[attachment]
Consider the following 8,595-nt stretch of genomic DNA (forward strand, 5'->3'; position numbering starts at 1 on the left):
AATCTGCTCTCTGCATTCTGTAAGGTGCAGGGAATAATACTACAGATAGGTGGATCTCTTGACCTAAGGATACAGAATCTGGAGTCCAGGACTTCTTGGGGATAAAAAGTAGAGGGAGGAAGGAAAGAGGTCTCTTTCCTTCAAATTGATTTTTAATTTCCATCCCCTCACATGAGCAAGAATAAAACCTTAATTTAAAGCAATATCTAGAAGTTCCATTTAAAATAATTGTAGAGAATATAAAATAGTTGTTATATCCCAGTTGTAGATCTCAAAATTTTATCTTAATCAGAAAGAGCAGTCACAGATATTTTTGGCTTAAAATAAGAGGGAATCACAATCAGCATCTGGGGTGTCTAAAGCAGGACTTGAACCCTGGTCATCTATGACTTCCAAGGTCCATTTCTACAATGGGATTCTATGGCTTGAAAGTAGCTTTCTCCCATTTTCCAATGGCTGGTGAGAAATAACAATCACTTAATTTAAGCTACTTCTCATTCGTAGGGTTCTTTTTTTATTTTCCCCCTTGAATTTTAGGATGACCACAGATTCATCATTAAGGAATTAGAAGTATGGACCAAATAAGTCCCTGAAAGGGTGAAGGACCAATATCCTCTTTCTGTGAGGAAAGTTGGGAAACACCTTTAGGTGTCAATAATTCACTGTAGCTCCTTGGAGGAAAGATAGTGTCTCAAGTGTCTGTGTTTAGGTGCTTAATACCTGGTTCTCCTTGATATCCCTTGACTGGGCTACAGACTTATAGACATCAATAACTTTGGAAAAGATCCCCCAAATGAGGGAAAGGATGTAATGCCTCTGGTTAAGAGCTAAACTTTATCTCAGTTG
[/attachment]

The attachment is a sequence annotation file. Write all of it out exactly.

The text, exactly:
Consider the following 8,595-nt stretch of genomic DNA (forward strand, 5'->3'; position numbering starts at 1 on the left):
AATCTGCTCTCTGCATTCTGTAAGGTGCAGGGAATAATACTACAGATAGGTGGATCTCTTGACCTAAGGATACAGAATCTGGAGTCCAGGACTTCTTGGGGATAAAAAGTAGAGGGAGGAAGGAAAGAGGTCTCTTTCCTTCAAATTGATTTTTAATTTCCATCCCCTCACATGAGCAAGAATAAAACCTTAATTTAAAGCAATATCTAGAAGTTCCATTTAAAATAATTGTAGAGAATATAAAATAGTTGTTATATCCCAGTTGTAGATCTCAAAATTTTATCTTAATCAGAAAGAGCAGTCACAGATATTTTTGGCTTAAAATAAGAGGGAATCACAATCAGCATCTGGGGTGTCTAAAGCAGGACTTGAACCCTGGTCATCTATGACTTCCAAGGTCCATTTCTACAATGGGATTCTATGGCTTGAAAGTAGCTTTCTCCCATTTTCCAATGGCTGGTGAGAAATAACAATCACTTAATTTAAGCTACTTCTCATTCGTAGGGTTCTTTTTTTATTTTCCCCCTTGAATTTTAGGATGACCACAGATTCATCATTAAGGAATTAGAAGTATGGACCAAATAAGTCCCTGAAAGGGTGAAGGACCAATATCCTCTTTCTGTGAGGAAAGTTGGGAAACACCTTTAGGTGTCAATAATTCACTGTAGCTCCTTGGAGGAAAGATAGTGTCTCAAGTGTCTGTGTTTAGGTGCTTAATACCTGGTTCTCCTTGATATCCCTTGACTGGGCTACAGACTTATAGACATCAATAACTTTGGAAAAGATCCCCCAAATGAGGGAAAGGATGTAATGCCTCTGGTTAAGAGCTAAACTTTATCTCAGTTG